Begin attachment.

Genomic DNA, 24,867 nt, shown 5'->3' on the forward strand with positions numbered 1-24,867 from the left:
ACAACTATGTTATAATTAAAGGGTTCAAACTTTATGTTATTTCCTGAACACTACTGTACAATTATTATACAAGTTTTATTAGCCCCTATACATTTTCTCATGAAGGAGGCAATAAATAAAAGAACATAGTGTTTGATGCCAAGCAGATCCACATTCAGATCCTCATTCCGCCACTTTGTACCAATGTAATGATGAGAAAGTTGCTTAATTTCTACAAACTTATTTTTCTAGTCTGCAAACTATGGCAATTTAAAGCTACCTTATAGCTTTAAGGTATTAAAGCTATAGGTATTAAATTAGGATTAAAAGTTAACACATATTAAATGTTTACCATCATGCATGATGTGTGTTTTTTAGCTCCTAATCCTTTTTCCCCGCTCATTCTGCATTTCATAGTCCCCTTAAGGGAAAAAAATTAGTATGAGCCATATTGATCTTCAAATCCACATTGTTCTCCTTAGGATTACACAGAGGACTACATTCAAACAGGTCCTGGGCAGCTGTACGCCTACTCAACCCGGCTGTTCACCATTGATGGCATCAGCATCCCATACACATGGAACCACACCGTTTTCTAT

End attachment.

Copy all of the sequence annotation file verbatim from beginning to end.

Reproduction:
Genomic DNA, 24,867 nt, shown 5'->3' on the forward strand with positions numbered 1-24,867 from the left:
ACAACTATGTTATAATTAAAGGGTTCAAACTTTATGTTATTTCCTGAACACTACTGTACAATTATTATACAAGTTTTATTAGCCCCTATACATTTTCTCATGAAGGAGGCAATAAATAAAAGAACATAGTGTTTGATGCCAAGCAGATCCACATTCAGATCCTCATTCCGCCACTTTGTACCAATGTAATGATGAGAAAGTTGCTTAATTTCTACAAACTTATTTTTCTAGTCTGCAAACTATGGCAATTTAAAGCTACCTTATAGCTTTAAGGTATTAAAGCTATAGGTATTAAATTAGGATTAAAAGTTAACACATATTAAATGTTTACCATCATGCATGATGTGTGTTTTTTAGCTCCTAATCCTTTTTCCCCGCTCATTCTGCATTTCATAGTCCCCTTAAGGGAAAAAAATTAGTATGAGCCATATTGATCTTCAAATCCACATTGTTCTCCTTAGGATTACACAGAGGACTACATTCAAACAGGTCCTGGGCAGCTGTACGCCTACTCAACCCGGCTGTTCACCATTGATGGCATCAGCATCCCATACACATGGAACCACACCGTTTTCTAT